When Paul Nash was staying with Hilda Harrison in her house on Boar’s Hill, near Oxford, he could see a landscape which had come to obsess him from childhood: two hills (technically the Sinodun Hills) with clumps of trees at the top, the Wittenham Clumps. As he completed his final paintings of the Second World War, he turned to the Wittenham Clumps in series of paintings which accompanied his steadily declining health.
Not far from Boar’s Hill is an ancient wood, owned by St John’s College, Oxford, which Nash depicts in his Landscape of the Bagley Woods (1943). Using his oil paint with the subtlety of watercolour, the rolling fields of the foreground are quickly replaced by dense woodland. At the leading edge of the wood, some trees assume the form of their foliage, and to the right is a large sphere.
In the background, silhouetted against the distant downs, is one of the Wittenham Clumps. Above is a sky of broken cumulus, the sunlight forming shafts which cast right back to Nash’s paintings of the First World War.
The next three paintings are from Nash’s Landscapes of the Moon series, which is dispersed across different collections and cannot be seen together.
Landscape of the Moon’s First Quarter (1943) is set in the autumn, near Bagley Wood or one of the other woods near the Wittenham Clumps. It incorporates several of Nash’s favourite symbols: in the foreground, two spherical bushes echo the half moon above. A short avenue of poplars at the left is reminiscent of several of his earlier works, going right back to the First World War.
In the distance at the right is the unmistakable form of a Wittenham Clump, behind which a bank of pale earth clouds towers like far mountains.
Landscape of the Moon’s Last Phase (1944) moves much closer to the Wittenham Clumps, which dominate the painting, the hillside glistening under the light of the moon. That moon is a puzzle, as at first sight it appears to be full, but Nash seems to have intended us to see only its brighter left crescent as being fully lit.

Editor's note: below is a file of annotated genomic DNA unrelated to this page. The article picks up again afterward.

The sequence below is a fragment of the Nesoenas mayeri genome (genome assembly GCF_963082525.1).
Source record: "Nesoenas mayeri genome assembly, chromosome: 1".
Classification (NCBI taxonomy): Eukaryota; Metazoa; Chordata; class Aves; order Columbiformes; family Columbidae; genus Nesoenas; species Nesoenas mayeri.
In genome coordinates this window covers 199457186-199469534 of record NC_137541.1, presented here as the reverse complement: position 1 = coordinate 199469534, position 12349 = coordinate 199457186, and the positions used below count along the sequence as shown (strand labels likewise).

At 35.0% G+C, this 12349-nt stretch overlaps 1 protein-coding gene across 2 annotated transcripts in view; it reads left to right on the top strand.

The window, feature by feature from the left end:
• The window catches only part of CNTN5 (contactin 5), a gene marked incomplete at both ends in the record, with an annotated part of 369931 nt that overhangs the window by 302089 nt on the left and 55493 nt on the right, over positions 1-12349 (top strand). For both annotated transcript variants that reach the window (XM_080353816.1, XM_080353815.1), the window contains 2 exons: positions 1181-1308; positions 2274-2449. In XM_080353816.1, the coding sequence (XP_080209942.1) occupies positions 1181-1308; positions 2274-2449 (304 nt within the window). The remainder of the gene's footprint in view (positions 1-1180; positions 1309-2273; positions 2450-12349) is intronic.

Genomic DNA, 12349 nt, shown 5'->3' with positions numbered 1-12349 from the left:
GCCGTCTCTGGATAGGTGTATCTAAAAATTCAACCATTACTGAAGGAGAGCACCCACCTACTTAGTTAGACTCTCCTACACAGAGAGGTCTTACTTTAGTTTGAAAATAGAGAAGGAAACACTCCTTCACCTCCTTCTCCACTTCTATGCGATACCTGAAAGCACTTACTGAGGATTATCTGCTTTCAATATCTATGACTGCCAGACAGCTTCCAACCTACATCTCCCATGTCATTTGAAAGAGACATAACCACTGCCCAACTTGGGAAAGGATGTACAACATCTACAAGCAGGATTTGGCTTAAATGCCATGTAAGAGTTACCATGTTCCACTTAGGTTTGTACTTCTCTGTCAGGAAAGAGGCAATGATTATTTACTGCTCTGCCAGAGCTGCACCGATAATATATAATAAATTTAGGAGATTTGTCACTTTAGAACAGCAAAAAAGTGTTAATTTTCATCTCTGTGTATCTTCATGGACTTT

In the foreground is more ancient woodland, here with a tunnel formed by the boughs, leading us through the dense trees and on to the Clumps beyond. The trees remain in autumn colours.
Similar themes recur in Nash’s Landscape of the Vernal Equinox (III) (1944), which appears to show the impossible view of a full moon and the sun visible close together and just above the horizon. The more distant of the Wittenham Clumps is now a pale shadow of the closer one. The entrance to the tunnel of boughs is near the centre of the painting and looks more compelling.
Although there is no moon visible in his March Landscape (1944), Nash recomposes similar elements to those in his Landscapes of the Moon series. The Wittenham Clump has receded into the distance, where it is lit by a shaft of sunlight. Two avenues of trees now compete for our gaze and perspective projection: at the left, poplars quickly peter out into dead skeletons and a high screening fence. At the right shorter trees close in to form a tunnel as their boughs overlap. In the centre foreground there is another pale spherical bush.